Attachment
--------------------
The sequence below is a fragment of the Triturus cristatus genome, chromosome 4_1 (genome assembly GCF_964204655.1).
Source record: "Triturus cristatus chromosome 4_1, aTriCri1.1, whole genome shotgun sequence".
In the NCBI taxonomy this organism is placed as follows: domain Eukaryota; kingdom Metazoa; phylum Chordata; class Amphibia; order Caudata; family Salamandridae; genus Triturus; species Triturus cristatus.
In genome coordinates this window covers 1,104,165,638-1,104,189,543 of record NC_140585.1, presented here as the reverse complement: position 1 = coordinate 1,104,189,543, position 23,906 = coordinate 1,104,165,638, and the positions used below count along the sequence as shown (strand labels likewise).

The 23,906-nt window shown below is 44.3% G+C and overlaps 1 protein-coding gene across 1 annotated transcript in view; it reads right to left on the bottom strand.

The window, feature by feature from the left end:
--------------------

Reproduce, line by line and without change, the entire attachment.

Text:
The sequence below is a fragment of the Triturus cristatus genome, chromosome 4_1 (genome assembly GCF_964204655.1).
Source record: "Triturus cristatus chromosome 4_1, aTriCri1.1, whole genome shotgun sequence".
In the NCBI taxonomy this organism is placed as follows: domain Eukaryota; kingdom Metazoa; phylum Chordata; class Amphibia; order Caudata; family Salamandridae; genus Triturus; species Triturus cristatus.
In genome coordinates this window covers 1,104,165,638-1,104,189,543 of record NC_140585.1, presented here as the reverse complement: position 1 = coordinate 1,104,189,543, position 23,906 = coordinate 1,104,165,638, and the positions used below count along the sequence as shown (strand labels likewise).

The 23,906-nt window shown below is 44.3% G+C and overlaps 1 protein-coding gene across 1 annotated transcript in view; it reads right to left on the bottom strand.

The window, feature by feature from the left end: